Hydrogen sulfide, the chemical compound that causes the sulfurous odor of rotten eggs, also significantly improves the survival of rats that have lost extreme amounts of blood, a first-of-its kind study has shown.
In a rat model of lethal hemorrhage, the researchers used hydrogen sulfide to induce a state of reversible metabolic hibernation, with the goal of reducing death caused by insufficient blood flow to organs and tissues. They found that 75 percent of rats administered with inhaled hydrogen sulfide and 67 percent of rats given intravenous hydrogen sulfide survived at least two weeks — the duration of the monitoring program — after losing more than half of their blood. In contrast, long-term survival rates for the untreated rats in the two control groups were 23 percent and 14 percent, respectively. Tests of the long-term survivors showed no observable side effects, and the rats eventually produced normal-sized litters of healthy pups.
"Our goal is to develop life-saving treatment for critically ill people suffering from acute, sustained blood loss, such as in a car accident or on the battlefield," said senior author Roth. "These findings have obvious implications for the military, but they also have tremendous implications for the civilian population."
Accordingly, the research was funded by the U.S. Defense Advanced Research Projects Agency. The ultimate objective is to design self-injectable hydrogen-sulfide kits that badly wounded soldiers could use on the battlefield to temporarily restrain their metabolism and lower their oxygen demand. "The military feels that if a soldier can be kept alive for at least three hours, that would allow time for the situation to be stabilized and the scene of the incident secured enough to allow evacuation of that soldier to an area where he or she can get medical attention," Roth said.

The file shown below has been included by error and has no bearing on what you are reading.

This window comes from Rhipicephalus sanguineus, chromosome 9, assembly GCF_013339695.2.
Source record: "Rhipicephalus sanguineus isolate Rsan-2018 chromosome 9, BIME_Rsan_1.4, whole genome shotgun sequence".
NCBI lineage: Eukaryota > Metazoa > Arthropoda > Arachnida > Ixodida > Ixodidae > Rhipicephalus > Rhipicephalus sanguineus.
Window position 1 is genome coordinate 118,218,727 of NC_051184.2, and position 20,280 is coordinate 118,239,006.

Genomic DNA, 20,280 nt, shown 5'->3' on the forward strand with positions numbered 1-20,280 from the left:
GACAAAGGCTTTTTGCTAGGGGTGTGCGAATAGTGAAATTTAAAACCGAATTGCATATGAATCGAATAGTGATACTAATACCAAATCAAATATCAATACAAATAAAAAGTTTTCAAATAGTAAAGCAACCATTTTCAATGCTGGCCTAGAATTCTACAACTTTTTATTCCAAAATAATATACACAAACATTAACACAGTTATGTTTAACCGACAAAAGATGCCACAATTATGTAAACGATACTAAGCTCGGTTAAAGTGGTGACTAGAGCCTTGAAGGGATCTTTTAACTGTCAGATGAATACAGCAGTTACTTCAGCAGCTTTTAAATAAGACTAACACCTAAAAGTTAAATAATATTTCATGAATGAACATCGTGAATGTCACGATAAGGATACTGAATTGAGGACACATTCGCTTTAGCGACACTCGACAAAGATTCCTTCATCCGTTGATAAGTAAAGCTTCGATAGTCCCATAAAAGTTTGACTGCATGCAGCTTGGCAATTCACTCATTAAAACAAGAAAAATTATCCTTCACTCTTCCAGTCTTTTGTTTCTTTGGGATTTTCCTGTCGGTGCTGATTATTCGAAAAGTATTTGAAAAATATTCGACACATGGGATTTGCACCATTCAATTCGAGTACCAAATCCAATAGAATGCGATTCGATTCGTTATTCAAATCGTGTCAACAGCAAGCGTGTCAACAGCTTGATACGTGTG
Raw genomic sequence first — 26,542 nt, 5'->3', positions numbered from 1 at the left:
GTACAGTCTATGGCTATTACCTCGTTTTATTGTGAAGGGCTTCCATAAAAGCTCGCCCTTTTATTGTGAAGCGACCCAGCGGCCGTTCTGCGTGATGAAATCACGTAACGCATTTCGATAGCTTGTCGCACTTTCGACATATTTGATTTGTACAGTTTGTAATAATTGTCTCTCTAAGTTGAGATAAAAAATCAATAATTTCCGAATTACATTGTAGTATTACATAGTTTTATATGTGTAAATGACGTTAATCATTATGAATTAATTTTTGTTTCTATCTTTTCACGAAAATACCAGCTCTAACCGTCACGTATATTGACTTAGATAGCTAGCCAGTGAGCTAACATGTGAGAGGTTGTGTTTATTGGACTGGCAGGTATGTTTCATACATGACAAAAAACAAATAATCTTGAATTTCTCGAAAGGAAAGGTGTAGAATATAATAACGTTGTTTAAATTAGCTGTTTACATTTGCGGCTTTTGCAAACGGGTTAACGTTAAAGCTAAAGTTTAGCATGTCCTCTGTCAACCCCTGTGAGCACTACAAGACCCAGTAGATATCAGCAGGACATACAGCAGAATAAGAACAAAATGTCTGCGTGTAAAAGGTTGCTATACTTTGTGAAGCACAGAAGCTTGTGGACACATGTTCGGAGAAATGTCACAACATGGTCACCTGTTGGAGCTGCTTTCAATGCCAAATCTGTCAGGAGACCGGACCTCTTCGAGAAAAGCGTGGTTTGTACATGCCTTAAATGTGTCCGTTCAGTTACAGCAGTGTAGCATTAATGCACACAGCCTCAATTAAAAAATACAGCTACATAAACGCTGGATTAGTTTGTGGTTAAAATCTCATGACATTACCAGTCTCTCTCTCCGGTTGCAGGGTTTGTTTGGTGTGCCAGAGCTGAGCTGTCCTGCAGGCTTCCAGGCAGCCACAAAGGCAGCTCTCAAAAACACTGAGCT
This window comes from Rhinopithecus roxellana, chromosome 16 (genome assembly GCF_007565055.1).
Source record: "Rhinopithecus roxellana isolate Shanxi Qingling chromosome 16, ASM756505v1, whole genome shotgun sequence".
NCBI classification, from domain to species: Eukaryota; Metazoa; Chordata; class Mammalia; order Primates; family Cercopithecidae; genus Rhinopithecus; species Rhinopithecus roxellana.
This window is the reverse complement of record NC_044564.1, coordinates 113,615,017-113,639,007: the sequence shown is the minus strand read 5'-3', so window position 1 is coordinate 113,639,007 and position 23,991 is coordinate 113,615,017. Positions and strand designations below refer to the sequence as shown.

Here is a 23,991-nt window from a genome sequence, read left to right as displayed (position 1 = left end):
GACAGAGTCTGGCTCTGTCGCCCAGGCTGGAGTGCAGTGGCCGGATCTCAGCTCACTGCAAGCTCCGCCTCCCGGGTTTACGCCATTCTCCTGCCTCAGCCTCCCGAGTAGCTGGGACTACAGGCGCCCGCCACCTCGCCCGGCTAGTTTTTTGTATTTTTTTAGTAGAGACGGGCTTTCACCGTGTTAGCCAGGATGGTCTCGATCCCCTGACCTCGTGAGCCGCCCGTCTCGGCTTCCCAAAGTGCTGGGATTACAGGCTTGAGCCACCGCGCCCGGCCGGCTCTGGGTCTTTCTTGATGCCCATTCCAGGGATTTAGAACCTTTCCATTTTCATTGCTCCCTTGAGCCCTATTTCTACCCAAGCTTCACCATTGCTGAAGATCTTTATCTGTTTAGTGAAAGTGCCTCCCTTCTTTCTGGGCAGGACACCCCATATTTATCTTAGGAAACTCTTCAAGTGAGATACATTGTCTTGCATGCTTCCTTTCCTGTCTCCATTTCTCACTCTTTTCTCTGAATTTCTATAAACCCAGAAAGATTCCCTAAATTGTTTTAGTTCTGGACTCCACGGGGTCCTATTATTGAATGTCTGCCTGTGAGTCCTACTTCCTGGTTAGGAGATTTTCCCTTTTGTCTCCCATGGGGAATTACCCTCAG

Scientists are not exactly sure how hydrogen-sulfide treatment prevents death from profound blood loss, but one theory is that the chemical compound, in lowering metabolism, also reduces oxygen demand; this might enable the hippocampus, the brain segment that controls the body's autonomic functions, to withstand the low levels of oxygen. Another possibility is that hydrogen sulfide, which is found naturally in the blood, is depleted during hemorrhage and must be replaced to maintain life processes.
This study follows a seminal 2005 paper published in the journal Nature, in which Roth and his colleagues reported the first use of hydrogen sulfide to induce a state of reversible hibernation in mice. The latest research is an attempt to demonstrate hydrogen sulfide's potential to treat conditions such as severe blood loss, hypothermia, cardiac arrest and stroke.